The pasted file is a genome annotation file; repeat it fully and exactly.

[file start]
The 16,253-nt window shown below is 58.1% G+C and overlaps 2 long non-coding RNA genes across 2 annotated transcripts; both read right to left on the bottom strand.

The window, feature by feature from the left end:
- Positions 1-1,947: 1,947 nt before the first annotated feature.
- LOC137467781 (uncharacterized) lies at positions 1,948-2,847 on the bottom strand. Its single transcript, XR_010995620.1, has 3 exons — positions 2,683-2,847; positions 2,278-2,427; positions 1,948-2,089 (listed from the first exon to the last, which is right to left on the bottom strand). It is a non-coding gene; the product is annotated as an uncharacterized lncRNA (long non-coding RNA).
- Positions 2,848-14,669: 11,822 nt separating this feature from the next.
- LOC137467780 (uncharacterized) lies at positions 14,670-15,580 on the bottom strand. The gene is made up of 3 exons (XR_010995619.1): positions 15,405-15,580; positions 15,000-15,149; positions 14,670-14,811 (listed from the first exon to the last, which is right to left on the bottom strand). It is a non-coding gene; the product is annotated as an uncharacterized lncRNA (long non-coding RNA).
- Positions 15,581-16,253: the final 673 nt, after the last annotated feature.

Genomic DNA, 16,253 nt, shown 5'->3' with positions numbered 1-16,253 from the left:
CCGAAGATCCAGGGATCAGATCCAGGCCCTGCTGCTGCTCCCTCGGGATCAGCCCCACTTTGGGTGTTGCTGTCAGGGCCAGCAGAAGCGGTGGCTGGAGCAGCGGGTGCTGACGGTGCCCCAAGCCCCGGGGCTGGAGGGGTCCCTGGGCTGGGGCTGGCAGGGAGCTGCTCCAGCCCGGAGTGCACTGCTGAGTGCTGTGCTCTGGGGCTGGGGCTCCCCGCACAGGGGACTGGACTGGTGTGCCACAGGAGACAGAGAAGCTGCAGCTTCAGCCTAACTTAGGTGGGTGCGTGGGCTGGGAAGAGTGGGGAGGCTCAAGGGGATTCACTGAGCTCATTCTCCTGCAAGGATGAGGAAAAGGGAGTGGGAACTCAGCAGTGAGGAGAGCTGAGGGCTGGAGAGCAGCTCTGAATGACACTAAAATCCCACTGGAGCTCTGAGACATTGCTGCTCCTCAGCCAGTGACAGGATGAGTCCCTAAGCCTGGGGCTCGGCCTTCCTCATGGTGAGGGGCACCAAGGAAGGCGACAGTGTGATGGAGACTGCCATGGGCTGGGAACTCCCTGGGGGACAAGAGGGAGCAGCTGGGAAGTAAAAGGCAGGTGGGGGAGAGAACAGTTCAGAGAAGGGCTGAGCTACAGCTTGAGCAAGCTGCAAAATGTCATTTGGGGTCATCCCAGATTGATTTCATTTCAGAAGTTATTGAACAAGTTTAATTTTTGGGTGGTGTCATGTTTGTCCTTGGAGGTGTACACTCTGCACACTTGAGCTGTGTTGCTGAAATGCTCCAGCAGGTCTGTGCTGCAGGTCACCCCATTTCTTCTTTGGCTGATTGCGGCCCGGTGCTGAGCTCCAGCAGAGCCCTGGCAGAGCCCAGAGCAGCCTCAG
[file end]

The 16,253-nt window shown below is 58.1% G+C and overlaps 2 long non-coding RNA genes across 2 annotated transcripts; both read right to left on the bottom strand.

The window, feature by feature from the left end:
- Positions 1-1,947: 1,947 nt before the first annotated feature.
- LOC137467781 (uncharacterized) lies at positions 1,948-2,847 on the bottom strand. Its single transcript, XR_010995620.1, has 3 exons — positions 2,683-2,847; positions 2,278-2,427; positions 1,948-2,089 (listed from the first exon to the last, which is right to left on the bottom strand). It is a non-coding gene; the product is annotated as an uncharacterized lncRNA (long non-coding RNA).
- Positions 2,848-14,669: 11,822 nt separating this feature from the next.
- LOC137467780 (uncharacterized) lies at positions 14,670-15,580 on the bottom strand. The gene is made up of 3 exons (XR_010995619.1): positions 15,405-15,580; positions 15,000-15,149; positions 14,670-14,811 (listed from the first exon to the last, which is right to left on the bottom strand). It is a non-coding gene; the product is annotated as an uncharacterized lncRNA (long non-coding RNA).
- Positions 15,581-16,253: the final 673 nt, after the last annotated feature.

Genomic DNA, 16,253 nt, shown 5'->3' with positions numbered 1-16,253 from the left:
CCGAAGATCCAGGGATCAGATCCAGGCCCTGCTGCTGCTCCCTCGGGATCAGCCCCACTTTGGGTGTTGCTGTCAGGGCCAGCAGAAGCGGTGGCTGGAGCAGCGGGTGCTGACGGTGCCCCAAGCCCCGGGGCTGGAGGGGTCCCTGGGCTGGGGCTGGCAGGGAGCTGCTCCAGCCCGGAGTGCACTGCTGAGTGCTGTGCTCTGGGGCTGGGGCTCCCCGCACAGGGGACTGGACTGGTGTGCCACAGGAGACAGAGAAGCTGCAGCTTCAGCCTAACTTAGGTGGGTGCGTGGGCTGGGAAGAGTGGGGAGGCTCAAGGGGATTCACTGAGCTCATTCTCCTGCAAGGATGAGGAAAAGGGAGTGGGAACTCAGCAGTGAGGAGAGCTGAGGGCTGGAGAGCAGCTCTGAATGACACTAAAATCCCACTGGAGCTCTGAGACATTGCTGCTCCTCAGCCAGTGACAGGATGAGTCCCTAAGCCTGGGGCTCGGCCTTCCTCATGGTGAGGGGCACCAAGGAAGGCGACAGTGTGATGGAGACTGCCATGGGCTGGGAACTCCCTGGGGGACAAGAGGGAGCAGCTGGGAAGTAAAAGGCAGGTGGGGGAGAGAACAGTTCAGAGAAGGGCTGAGCTACAGCTTGAGCAAGCTGCAAAATGTCATTTGGGGTCATCCCAGATTGATTTCATTTCAGAAGTTATTGAACAAGTTTAATTTTTGGGTGGTGTCATGTTTGTCCTTGGAGGTGTACACTCTGCACACTTGAGCTGTGTTGCTGAAATGCTCCAGCAGGTCTGTGCTGCAGGTCACCCCATTTCTTCTTTGGCTGATTGCGGCCCGGTGCTGAGCTCCAGCAGAGCCCTGGCAGAGCCCAGAGCAGCCTCAG